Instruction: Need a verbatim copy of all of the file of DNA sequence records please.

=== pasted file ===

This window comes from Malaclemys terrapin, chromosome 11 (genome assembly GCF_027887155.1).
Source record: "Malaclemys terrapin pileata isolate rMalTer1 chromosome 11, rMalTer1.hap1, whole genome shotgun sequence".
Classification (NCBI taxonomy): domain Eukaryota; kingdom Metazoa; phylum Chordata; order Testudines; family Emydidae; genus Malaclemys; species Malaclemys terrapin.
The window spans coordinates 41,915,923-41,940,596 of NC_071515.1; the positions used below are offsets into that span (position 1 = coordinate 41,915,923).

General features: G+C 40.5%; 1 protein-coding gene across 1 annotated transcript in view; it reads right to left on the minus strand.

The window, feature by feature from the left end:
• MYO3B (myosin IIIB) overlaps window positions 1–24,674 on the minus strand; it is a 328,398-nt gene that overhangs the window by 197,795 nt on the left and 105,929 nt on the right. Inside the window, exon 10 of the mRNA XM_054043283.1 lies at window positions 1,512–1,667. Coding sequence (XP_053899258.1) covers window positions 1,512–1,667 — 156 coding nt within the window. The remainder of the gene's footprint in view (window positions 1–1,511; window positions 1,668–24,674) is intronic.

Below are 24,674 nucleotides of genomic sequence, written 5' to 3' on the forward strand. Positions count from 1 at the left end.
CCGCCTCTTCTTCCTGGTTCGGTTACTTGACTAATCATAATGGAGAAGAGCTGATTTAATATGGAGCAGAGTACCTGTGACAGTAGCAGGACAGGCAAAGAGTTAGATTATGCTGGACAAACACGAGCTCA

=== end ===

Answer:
This window comes from Malaclemys terrapin, chromosome 11 (genome assembly GCF_027887155.1).
Source record: "Malaclemys terrapin pileata isolate rMalTer1 chromosome 11, rMalTer1.hap1, whole genome shotgun sequence".
Classification (NCBI taxonomy): domain Eukaryota; kingdom Metazoa; phylum Chordata; order Testudines; family Emydidae; genus Malaclemys; species Malaclemys terrapin.
The window spans coordinates 41,915,923-41,940,596 of NC_071515.1; the positions used below are offsets into that span (position 1 = coordinate 41,915,923).

General features: G+C 40.5%; 1 protein-coding gene across 1 annotated transcript in view; it reads right to left on the minus strand.

The window, feature by feature from the left end:
• MYO3B (myosin IIIB) overlaps window positions 1–24,674 on the minus strand; it is a 328,398-nt gene that overhangs the window by 197,795 nt on the left and 105,929 nt on the right. Inside the window, exon 10 of the mRNA XM_054043283.1 lies at window positions 1,512–1,667. Coding sequence (XP_053899258.1) covers window positions 1,512–1,667 — 156 coding nt within the window. The remainder of the gene's footprint in view (window positions 1–1,511; window positions 1,668–24,674) is intronic.

Below are 24,674 nucleotides of genomic sequence, written 5' to 3' on the forward strand. Positions count from 1 at the left end.
CCGCCTCTTCTTCCTGGTTCGGTTACTTGACTAATCATAATGGAGAAGAGCTGATTTAATATGGAGCAGAGTACCTGTGACAGTAGCAGGACAGGCAAAGAGTTAGATTATGCTGGACAAACACGAGCTCA